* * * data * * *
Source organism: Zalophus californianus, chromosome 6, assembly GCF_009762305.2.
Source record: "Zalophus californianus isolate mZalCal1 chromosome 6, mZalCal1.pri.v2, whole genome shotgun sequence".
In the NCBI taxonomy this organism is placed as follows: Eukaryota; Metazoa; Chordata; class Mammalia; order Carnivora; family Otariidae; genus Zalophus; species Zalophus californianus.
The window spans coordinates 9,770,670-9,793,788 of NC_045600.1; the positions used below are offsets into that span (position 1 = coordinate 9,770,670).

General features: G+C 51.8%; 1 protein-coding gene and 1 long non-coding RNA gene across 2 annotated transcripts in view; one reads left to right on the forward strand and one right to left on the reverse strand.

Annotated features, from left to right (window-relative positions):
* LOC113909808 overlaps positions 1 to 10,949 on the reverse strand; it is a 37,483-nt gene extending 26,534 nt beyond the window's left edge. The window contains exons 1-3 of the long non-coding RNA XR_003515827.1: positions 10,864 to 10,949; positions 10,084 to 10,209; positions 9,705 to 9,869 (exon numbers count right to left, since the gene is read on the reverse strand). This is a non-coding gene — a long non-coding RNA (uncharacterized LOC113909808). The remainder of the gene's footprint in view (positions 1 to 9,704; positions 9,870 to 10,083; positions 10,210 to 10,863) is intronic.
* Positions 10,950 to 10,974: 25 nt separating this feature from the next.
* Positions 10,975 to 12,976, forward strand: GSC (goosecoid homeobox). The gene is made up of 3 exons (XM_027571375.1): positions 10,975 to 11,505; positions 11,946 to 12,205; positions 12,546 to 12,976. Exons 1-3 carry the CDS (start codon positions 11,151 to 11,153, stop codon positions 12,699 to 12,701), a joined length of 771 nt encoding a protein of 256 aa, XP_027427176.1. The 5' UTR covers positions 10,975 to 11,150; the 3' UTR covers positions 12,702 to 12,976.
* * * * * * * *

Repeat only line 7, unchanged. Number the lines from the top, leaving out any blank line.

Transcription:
* LOC113909808 overlaps positions 1 to 10,949 on the reverse strand; it is a 37,483-nt gene extending 26,534 nt beyond the window's left edge. The window contains exons 1-3 of the long non-coding RNA XR_003515827.1: positions 10,864 to 10,949; positions 10,084 to 10,209; positions 9,705 to 9,869 (exon numbers count right to left, since the gene is read on the reverse strand). This is a non-coding gene — a long non-coding RNA (uncharacterized LOC113909808). The remainder of the gene's footprint in view (positions 1 to 9,704; positions 9,870 to 10,083; positions 10,210 to 10,863) is intronic.